Skip to main content
ARS Home » Pacific West Area » Albany, California » Western Regional Research Center » Produce Safety and Microbiology Research » Research » Publications at this Location » Publication #169867


item Friedman, Mendel
item Henika, Philip
item Levin, Carol
item Mandrell, Robert

Submitted to: Journal of Food Protection
Publication Type: Peer Reviewed Journal
Publication Acceptance Date: 7/13/2005
Publication Date: 1/10/2006
Citation: Friedman, M., Henika, P.R., Levin, C.E., Mandrell, R.E. 2006. Antibiotic activities of green tea catechins and green tea extracts at nanomolar levels against the foodborne pathogen bacillus cereus. Journal of Food Protection. 69:100-107.

Interpretive Summary: As part of an effort designed to develop antimicrobial food formulations that will protect both the food and the consumer against pathogenic bacteria and viruses, we evaluated the bactericidal activities of eleven of polyphenolic catechins present in green teas and of four green tea extracts against the foodborne pathogen Bacillus cereus reported to contaminate baked goods, carrots, meat, milk products, rice, sauces, soups, sprouts, and zucchini. The results show that three of the catechins exhibited exceptional bactericidal activities at very low levels in the nanomolar range. They were more active than medicinal antibiotics such as tetracycline and vancomycin. Future studies should define their antimicrobial effectiveness in foods and feeds and as disinfectants of surfaces of non-food items such as cutting boards.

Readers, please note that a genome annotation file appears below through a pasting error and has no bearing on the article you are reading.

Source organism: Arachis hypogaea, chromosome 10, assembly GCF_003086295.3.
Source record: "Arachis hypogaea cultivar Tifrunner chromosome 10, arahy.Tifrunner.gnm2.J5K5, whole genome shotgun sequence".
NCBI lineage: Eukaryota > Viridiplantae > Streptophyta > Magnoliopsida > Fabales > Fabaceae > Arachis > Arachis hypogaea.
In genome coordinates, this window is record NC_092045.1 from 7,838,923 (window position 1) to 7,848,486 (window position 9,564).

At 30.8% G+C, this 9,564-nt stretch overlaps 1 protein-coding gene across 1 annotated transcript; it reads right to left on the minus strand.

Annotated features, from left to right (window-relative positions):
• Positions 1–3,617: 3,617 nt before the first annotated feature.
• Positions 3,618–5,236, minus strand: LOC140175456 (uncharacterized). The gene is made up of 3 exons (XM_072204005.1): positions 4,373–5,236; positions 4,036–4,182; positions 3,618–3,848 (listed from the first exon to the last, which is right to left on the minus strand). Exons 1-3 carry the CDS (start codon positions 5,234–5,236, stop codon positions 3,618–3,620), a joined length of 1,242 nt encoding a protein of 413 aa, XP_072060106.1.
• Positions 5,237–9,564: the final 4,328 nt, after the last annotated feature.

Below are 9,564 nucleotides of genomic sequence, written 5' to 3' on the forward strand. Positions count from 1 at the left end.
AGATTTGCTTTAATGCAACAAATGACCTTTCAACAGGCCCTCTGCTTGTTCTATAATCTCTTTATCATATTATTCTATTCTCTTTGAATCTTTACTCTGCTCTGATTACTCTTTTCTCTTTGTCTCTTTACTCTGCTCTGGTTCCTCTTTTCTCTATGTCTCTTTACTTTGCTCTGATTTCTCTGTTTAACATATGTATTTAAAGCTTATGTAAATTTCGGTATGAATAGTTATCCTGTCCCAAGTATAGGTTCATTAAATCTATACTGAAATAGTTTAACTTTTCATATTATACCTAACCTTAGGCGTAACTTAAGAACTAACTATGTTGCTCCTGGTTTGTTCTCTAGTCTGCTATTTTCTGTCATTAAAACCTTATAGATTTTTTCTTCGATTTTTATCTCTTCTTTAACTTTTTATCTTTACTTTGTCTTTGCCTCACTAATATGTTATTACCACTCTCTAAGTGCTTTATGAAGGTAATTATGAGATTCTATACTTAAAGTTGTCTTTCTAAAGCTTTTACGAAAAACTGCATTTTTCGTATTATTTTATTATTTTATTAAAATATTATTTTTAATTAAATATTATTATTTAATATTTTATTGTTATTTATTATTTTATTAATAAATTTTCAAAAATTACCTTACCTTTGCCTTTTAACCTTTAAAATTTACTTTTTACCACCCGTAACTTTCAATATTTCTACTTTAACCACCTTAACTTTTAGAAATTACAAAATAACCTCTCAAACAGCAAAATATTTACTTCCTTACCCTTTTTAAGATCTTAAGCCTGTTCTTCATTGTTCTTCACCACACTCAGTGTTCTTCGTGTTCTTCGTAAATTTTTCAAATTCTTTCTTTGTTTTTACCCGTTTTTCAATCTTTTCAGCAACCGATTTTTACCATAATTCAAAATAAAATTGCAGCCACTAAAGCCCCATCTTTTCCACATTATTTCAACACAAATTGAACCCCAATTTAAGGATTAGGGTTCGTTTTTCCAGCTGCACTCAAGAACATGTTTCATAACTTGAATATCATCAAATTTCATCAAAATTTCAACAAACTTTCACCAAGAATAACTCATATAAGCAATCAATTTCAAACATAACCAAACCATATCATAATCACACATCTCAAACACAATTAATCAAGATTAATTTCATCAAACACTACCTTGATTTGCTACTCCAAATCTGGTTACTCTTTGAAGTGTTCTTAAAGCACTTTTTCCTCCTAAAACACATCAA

Technical Abstract: A bactericidal assay was used to evaluate dose-response of a dilution series (0.067%, 0.0067%, 0.00067%, and 0.000067%, w/v) in a phosphate-saline pH 7.0 buffer of carvacrol and thymol, 11 green tea phenolic compounds (catechins), 3 commercial green tea extracts, 1 tea prepared from green tea leaves, and 5 medicinal antibiotics in terms of the % (w/v) of sample that killed 50% of the foodborne pathogen Bacillus cereus (BA50) incubated at 21 ºC for 3, 15, and 30 min. Antimicrobial activities of the catechins, but not of the antibiotics, increased with incubation times. Carvacrol and thymol had similar BA50 values of 0.022 and 0.025, respectively. Six of the eleven catechins were active in the assay, with average 30 min BA50 values ranging from 0.031 for (')-gallocatechin to 0.0000048% (48 ng/mL) for (')-epicatechin gallate, a 6,500 variation from least to most active catechin. Activities of the catechins were in the following order: (')-epicatechin gallate > epigallocatechin-3-gallate = (')-gallocatechin gallate > (')-catechin gallate >> (')-gallocatechin = (')-epigallocatechin. The green tea extracts and the green tea were also highly active. The BA50 values of the antibiotics ranged from 0.0054 to 0.000025, with activities in the following order: rifampicin > vancomycin > clindamycin > tetracycline > chloramphenicol. Some catechins were more active than some of the antibiotics. Possible mechanisms of the antibacterial effects and the significance of the results for food safety and human health are discussed.